Sport – Suqian

Calling all athlete swimmers, mountain bikers, kayakers and runners – Suqian wants you!

During the Invercargill City Council delegation’s visit to Suqian in August 2017, delegates and the Mayor of Suqian City signed a Memorandum of Understanding which includes agreements to streamline opportunities in the trade, sports, tourism, education and health sectors.

Following the success of rugby coach Kaleni Taetuli, who was invited to represent Invercargill in Suqian for a year coaching schoolgirl rugby, Suqian’s leaders seek to further strengthen sporting ties by requesting promotion in their annual multisport event, the Eco-Quadrathlon.

The Eco-Quadrathalon held in 2017 had New Zealand represented on every step of the podium, and Kiwis forming part of, if not all of the teams in first, second, and third place, taking out tens of thousands of US dollars in prize money.

Councillor Alex Crackett, a member of the delegation to visit Suqian, said that as a Councillor, Chair of Ride Southland, and a member of the Venture Southland Sub-Committee she has undertaken to spread the word about the Eco-Quadrathlon to Invercargill sport clubs, organisations and athletes, and encourage them to consider participating in the multisport event.

“I take my hat off to the participants of the physically demanding event, where teams of four complete a course including a 2km swim, a 128km mountain bike ride, a 55km kayak and a 43km GPS navigation based run,” she said.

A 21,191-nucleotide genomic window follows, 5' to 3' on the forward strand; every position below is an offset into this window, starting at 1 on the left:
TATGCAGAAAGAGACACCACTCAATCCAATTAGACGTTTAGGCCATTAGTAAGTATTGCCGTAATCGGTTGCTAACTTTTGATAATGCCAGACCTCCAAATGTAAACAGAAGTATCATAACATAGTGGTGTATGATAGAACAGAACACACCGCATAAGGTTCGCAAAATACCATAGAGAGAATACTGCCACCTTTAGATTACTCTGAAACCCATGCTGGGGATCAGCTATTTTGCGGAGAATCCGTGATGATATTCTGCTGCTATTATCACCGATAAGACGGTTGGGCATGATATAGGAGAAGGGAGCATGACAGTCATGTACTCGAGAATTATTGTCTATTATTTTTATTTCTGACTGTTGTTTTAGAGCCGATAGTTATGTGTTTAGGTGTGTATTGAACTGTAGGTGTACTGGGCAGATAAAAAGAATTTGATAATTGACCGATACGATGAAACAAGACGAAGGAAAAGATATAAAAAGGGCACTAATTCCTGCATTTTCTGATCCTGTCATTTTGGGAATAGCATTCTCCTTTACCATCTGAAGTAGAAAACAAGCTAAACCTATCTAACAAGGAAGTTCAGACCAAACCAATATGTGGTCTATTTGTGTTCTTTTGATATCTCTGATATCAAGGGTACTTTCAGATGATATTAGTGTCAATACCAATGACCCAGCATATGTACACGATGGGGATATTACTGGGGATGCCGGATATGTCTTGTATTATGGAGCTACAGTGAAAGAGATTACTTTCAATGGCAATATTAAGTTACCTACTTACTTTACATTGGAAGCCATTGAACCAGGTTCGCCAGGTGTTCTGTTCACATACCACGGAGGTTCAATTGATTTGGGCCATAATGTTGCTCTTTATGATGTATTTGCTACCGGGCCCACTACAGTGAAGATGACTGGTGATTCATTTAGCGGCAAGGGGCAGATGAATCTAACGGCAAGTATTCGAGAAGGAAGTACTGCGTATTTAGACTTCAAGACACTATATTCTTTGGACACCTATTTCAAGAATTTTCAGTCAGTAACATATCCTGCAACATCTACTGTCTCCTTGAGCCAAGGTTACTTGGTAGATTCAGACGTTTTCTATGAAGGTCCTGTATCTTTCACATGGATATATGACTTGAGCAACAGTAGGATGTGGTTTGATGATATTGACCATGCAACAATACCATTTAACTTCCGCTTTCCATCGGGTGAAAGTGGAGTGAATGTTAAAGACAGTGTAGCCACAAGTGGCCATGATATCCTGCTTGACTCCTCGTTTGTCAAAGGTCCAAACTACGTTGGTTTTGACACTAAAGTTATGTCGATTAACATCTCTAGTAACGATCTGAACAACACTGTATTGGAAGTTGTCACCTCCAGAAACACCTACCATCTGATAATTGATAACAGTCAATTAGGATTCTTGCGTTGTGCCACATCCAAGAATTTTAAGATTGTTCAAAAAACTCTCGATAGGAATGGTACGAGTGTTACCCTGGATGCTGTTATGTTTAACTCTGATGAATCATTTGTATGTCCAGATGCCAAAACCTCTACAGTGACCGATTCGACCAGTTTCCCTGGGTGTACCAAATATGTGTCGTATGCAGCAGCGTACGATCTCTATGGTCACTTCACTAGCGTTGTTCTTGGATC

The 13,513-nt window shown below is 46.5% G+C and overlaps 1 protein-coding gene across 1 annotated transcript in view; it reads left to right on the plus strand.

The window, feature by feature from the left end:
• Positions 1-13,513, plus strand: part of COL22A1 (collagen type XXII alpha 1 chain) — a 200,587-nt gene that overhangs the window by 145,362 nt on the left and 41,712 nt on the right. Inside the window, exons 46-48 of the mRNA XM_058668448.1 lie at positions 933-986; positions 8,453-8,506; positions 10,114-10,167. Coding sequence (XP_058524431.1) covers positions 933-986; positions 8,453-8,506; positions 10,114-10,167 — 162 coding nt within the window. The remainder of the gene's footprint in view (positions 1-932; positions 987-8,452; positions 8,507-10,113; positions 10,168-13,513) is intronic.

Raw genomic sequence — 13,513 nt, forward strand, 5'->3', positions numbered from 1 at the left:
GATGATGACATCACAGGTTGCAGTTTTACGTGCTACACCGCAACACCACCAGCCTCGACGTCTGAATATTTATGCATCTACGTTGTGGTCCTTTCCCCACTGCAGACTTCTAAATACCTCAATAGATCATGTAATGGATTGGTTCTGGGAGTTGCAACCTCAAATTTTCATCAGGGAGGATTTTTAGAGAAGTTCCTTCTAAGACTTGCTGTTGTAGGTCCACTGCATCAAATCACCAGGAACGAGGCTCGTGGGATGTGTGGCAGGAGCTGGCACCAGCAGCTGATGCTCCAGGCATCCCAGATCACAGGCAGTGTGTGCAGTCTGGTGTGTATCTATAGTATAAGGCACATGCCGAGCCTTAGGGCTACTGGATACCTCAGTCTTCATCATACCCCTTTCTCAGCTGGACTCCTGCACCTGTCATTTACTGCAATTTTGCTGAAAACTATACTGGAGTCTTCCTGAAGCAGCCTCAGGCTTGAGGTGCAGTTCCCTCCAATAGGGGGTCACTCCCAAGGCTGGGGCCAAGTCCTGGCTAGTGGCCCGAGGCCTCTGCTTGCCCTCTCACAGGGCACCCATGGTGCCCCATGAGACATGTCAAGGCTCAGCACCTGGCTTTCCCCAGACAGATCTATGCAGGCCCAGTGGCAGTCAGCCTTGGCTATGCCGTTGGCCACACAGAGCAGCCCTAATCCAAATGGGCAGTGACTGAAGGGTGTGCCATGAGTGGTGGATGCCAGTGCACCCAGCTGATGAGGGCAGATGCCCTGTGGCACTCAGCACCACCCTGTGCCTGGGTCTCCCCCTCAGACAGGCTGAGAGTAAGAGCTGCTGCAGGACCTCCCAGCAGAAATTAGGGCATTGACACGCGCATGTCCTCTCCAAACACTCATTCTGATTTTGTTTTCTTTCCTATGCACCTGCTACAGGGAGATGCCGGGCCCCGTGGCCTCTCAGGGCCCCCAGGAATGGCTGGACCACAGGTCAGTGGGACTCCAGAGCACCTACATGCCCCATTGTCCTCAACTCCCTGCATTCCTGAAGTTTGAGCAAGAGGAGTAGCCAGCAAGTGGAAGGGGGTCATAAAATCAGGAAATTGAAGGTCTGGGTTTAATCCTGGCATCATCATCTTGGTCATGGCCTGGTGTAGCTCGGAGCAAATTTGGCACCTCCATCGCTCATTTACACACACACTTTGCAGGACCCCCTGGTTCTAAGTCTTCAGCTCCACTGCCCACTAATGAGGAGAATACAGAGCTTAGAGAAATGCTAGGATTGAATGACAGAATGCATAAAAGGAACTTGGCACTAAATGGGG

“This prestigious multi-disciplined event is as much a cultural opportunity as a sporting one, and I would encourage potential participants to get in touch with any questions or queries, don the training gear and get prepared for this world-class international endurance event.”

Multisport athlete Richard Ussher was one of the four New Zealanders in the team which placed second, and has competed in about 100 international multisport events during the past 15 years. His team mates were Challenge Wanaka 2017 Champion Dougal Allan and Coast to Coast 2017 winners Sam Clark and Elina Ussher.

Mr Ussher said competing in China presented different challenges to competing in New Zealand, in ways that some might not expect. For example, Luoma Lake, in which competitors must complete the swim and kayak parts of the event, was “full” of fishing nets which had to be navigated around, he said.

The “long, brutal” race took the top three teams about 15 hours to complete, with the remaining competitors taking 22 hours or more, Mr Ussher said. A big part of the GPS navigated run was completed at night, and the team ran through “what looked like some really picturesque gardens in the pitch black of night,” and they could spot some old temples lit up in the area too.

While multisport events might be something of a “minority” sport in New Zealand, China successfully attracts many Kiwis to compete in their many multisport events, particularly because of their excellent prize packages, Mr Ussher said. “In terms of a minority sport, the prize money is a big carrot to go over there.”

The race itself was also really well run, and organisers took good care of competitors, he said. “They’re well used to dealing with foreign athletes … you do get looked after pretty well … we had no complaints.” – Hannah McLeod